Showing posts from October, 2020

Eighty years ago, jealousy between the dictators helps spread the war into the Mediterranean

    In one of the war’s most pointless follies Italy launched an invasion of Greece. It is hard to find any material justification for the move, on strategical or economic grounds. It is just conceivable that Mussolini imagined that Greece would cede the territory that he was demanding – on no legal or historical basis whatever – and grant him a bloodless victory. Otherwise it was aggression for the sake of aggression. The invasion of Albania in 1939 could - just – be viewed as a step to cement control of the Adriatic and exert pressure on Yugoslavia but Greece was no more than a senseless southern expansion of the Italian “empire.” The decision was in part due to Mussolini’s sense of inferiority towards Hitler, whom he felt subordinated Italy to German expansionary moves without consultation. Here he could play the same trick on Hitler. Futile as it was, the invasion of Greece expanded the geographical scope of the war into both the Balkans, which had been uneasily peaceful, and the M

Eighty years ago, Hitler meets two generals turned political leaders and opts for the status quo

  Hitler made a long journey to the south in his personal train Europa to meet the leaders of Spain and France, both friends of Germany but in no way friends of each other; they were riven by mutual distrust and predatory sentiment. Any move by Germany to strengthen ties with one would have affected relations with the other. Hitler set out with no strong ideas of what he wanted to obtain and the talks were essentially exploratory from him, which was just as well. Hitler and Franco met at Hendaye just north of the France’s frontier with Spain. Franco arrived in an antiquated a leaky train once used by the royal family. He somehow deluded himself that he was negotiating from a position of strength and delivered a long list of the rewards that he expected for joining the war on Hitler’s side. These were presented in a long and pompous monologue, objectionable to Hitler who expected to subject his interlocutors to such torment, not suffer it himself. As these gains would mainly have c

Eighty years ago, the Royal Family broadens its role in the war effort as scandal laps at Churchill's circle

  Princess Elizabeth, today Queen Elizabeth, made her first broadcast on BBC Children’s Hour at the remarkably early age of fourteen, opening a mdeia career that runs to this day. It was a considerably happier event than her uncle’s broadcast explaining his abdication four years before. The programme ushered in a new feature on the BBC North America service aimed at children who had been evacuated from Britain to escape bombing and the threat of invasion and now had to face a lonely life without their parents. She addressed her audience as fellow regular listeners to Children’s Hour. Inevitably the content barely rose above platitude but it was delivered well and demonstrated how artfully the Royal Family was being mobilised for the war effort. The "little princesses" had been a staple of adoring press comment during the 1930 as the model of an attractive young family, in implicit contrast to the louche demeanour of the Prince of Wales, later (briefly) Edward VIII. Elizabeth&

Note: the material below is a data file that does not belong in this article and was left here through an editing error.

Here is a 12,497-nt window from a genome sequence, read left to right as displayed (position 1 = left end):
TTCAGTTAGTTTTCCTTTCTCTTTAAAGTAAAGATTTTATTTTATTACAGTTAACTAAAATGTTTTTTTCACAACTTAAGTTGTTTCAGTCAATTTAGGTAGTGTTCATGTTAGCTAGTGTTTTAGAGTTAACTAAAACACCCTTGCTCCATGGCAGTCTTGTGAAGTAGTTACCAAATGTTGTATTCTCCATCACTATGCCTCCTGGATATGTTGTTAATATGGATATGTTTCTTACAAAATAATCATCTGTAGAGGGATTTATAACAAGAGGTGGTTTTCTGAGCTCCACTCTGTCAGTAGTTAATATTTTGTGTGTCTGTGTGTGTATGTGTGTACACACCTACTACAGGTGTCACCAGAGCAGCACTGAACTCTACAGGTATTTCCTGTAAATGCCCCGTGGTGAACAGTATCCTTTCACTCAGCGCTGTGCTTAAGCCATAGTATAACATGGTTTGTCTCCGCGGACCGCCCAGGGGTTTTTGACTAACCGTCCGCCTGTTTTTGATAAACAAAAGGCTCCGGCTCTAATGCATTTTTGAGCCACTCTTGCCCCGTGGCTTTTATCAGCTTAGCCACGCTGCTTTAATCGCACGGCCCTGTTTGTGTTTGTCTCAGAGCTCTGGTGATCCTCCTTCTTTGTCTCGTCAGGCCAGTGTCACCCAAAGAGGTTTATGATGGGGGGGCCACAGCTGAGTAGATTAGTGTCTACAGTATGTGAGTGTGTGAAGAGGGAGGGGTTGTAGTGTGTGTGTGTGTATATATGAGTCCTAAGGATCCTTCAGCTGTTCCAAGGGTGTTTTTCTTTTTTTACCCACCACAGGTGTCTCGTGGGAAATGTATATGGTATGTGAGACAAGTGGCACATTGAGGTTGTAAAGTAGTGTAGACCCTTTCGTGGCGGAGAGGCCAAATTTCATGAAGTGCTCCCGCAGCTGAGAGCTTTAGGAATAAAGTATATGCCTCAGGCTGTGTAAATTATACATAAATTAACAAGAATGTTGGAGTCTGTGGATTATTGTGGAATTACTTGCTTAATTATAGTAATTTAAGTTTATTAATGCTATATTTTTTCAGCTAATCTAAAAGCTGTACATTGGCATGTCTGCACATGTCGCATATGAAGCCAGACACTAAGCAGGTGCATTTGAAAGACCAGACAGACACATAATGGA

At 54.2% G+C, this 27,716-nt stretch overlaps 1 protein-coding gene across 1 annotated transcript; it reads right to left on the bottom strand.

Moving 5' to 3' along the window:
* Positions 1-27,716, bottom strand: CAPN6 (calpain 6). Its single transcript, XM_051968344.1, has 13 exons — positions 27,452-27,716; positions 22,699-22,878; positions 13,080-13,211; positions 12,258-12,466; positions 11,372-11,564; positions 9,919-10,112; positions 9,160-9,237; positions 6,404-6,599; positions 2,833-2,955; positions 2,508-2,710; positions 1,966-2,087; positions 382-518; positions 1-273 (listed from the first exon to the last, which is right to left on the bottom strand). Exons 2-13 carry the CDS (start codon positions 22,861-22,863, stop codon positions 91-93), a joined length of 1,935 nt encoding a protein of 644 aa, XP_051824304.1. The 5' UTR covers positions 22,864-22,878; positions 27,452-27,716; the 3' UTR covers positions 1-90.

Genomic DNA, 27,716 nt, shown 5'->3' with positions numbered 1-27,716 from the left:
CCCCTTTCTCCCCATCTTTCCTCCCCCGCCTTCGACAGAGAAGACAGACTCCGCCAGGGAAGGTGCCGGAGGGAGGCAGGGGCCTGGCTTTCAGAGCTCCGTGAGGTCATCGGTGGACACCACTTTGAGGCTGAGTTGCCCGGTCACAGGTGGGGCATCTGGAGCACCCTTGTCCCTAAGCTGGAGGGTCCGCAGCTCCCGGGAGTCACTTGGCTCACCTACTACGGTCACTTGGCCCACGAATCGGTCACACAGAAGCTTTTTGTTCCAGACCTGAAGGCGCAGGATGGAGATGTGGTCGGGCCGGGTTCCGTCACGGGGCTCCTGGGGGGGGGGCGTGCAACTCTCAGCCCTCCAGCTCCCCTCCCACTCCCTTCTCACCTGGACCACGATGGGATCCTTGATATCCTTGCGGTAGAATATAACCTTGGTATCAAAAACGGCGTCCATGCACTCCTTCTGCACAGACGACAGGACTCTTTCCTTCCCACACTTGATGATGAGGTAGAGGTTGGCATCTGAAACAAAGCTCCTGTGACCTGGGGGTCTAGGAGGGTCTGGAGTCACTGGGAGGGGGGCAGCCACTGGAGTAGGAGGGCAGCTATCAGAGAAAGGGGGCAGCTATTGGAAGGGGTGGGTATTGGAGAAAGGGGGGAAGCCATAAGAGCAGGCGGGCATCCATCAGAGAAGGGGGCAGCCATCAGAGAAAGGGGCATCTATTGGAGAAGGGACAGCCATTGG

Eighty years ago, fate consolidates Churchill's hold on power and the dictators mount a sham show of solidarity

The former British Prime Minister Neville Chamberlain resigned from the War Cabinet and the leadership of the Conservative Party because an operation to address his stomach cancer had proved unsuccessful. Health reasons were given publicly as the explanation but the full gravity of Chamberlain’s illness was not. In the ruthless calculus of politics Winston Churchill was the main beneficiary. Even after victory in the Battle of Britain many, if not most, Conservatives still distrusted him and had looked to Chamberlain as the unchallenged leader of the party to act as a restraining influence and the guarantor of the party’s true values and spirit. The anti-Churchill forces in the Conservative Party were strong but not strong or sufficiently organized to have built up a rival to Churchill, who was able to step into Chamberlain's place as party leader unopposed.   There was a minor reshuffle of ministers triggered by the need to replace Chamberlain as Lord Privy Seal. Two new ministe

Eighty years ago, finding the limits to solidarity amongst dictators

  Germany, Italy and Japan signed what was officially know as the Tripartite Pact, but is better known as the Berlin-Rome-Tokyo Axis as an extension of the original Berlin-Rome Axis. The signatories undertook to assist any other if it was attacked by “a Power not at present involved in the European war or in the Sino-Japanese conflict”, in practise the United States or the Soviet Union.   The risk of this happening was slight: Stalin was busily appeasing Hitler and had secured his eastern frontier against Japanese encroachment already; existing agreements with the USSR – in practice the Ribbentrop-Molotov pact which partitioned Poland - were to be left alone; US isolationist forces were so strong as to make intervention in Europe highly improbable and intervention against Japan only a little less so. If the Pact served any practical purpose it was to fire a shot across the bows of President Roosevelt who had shown himself willing to face up to Japan, mostly recently with economic sanct